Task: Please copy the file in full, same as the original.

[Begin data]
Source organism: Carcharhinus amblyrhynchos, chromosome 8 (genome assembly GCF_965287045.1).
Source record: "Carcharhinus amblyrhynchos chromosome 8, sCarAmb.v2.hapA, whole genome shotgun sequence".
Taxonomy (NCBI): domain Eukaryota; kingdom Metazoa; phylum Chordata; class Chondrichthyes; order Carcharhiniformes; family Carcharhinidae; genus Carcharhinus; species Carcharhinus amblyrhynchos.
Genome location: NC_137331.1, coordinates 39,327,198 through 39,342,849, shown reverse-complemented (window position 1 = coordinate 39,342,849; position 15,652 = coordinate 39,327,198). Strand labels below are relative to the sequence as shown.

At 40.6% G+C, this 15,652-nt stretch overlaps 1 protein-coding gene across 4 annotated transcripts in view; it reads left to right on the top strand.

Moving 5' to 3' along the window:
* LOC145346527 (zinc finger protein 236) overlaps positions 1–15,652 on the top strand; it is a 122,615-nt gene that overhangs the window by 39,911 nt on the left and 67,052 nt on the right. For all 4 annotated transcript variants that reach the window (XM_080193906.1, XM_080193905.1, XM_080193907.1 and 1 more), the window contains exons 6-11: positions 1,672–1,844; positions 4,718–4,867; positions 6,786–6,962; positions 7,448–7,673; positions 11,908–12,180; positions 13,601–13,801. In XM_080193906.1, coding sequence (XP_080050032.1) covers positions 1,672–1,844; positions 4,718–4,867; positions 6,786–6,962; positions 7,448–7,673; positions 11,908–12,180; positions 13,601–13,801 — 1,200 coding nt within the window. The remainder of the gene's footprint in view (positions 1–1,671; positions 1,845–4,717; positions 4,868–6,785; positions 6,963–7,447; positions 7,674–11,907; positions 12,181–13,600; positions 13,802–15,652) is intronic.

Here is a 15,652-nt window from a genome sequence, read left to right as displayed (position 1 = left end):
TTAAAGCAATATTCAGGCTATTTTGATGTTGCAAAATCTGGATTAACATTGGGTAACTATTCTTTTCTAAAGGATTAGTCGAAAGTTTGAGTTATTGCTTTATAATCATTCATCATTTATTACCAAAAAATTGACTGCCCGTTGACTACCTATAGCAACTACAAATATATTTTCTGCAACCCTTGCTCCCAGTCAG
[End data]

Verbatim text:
Source organism: Carcharhinus amblyrhynchos, chromosome 8 (genome assembly GCF_965287045.1).
Source record: "Carcharhinus amblyrhynchos chromosome 8, sCarAmb.v2.hapA, whole genome shotgun sequence".
Taxonomy (NCBI): domain Eukaryota; kingdom Metazoa; phylum Chordata; class Chondrichthyes; order Carcharhiniformes; family Carcharhinidae; genus Carcharhinus; species Carcharhinus amblyrhynchos.
Genome location: NC_137331.1, coordinates 39,327,198 through 39,342,849, shown reverse-complemented (window position 1 = coordinate 39,342,849; position 15,652 = coordinate 39,327,198). Strand labels below are relative to the sequence as shown.

At 40.6% G+C, this 15,652-nt stretch overlaps 1 protein-coding gene across 4 annotated transcripts in view; it reads left to right on the top strand.

Moving 5' to 3' along the window:
* LOC145346527 (zinc finger protein 236) overlaps positions 1–15,652 on the top strand; it is a 122,615-nt gene that overhangs the window by 39,911 nt on the left and 67,052 nt on the right. For all 4 annotated transcript variants that reach the window (XM_080193906.1, XM_080193905.1, XM_080193907.1 and 1 more), the window contains exons 6-11: positions 1,672–1,844; positions 4,718–4,867; positions 6,786–6,962; positions 7,448–7,673; positions 11,908–12,180; positions 13,601–13,801. In XM_080193906.1, coding sequence (XP_080050032.1) covers positions 1,672–1,844; positions 4,718–4,867; positions 6,786–6,962; positions 7,448–7,673; positions 11,908–12,180; positions 13,601–13,801 — 1,200 coding nt within the window. The remainder of the gene's footprint in view (positions 1–1,671; positions 1,845–4,717; positions 4,868–6,785; positions 6,963–7,447; positions 7,674–11,907; positions 12,181–13,600; positions 13,802–15,652) is intronic.

Here is a 15,652-nt window from a genome sequence, read left to right as displayed (position 1 = left end):
TTAAAGCAATATTCAGGCTATTTTGATGTTGCAAAATCTGGATTAACATTGGGTAACTATTCTTTTCTAAAGGATTAGTCGAAAGTTTGAGTTATTGCTTTATAATCATTCATCATTTATTACCAAAAAATTGACTGCCCGTTGACTACCTATAGCAACTACAAATATATTTTCTGCAACCCTTGCTCCCAGTCAG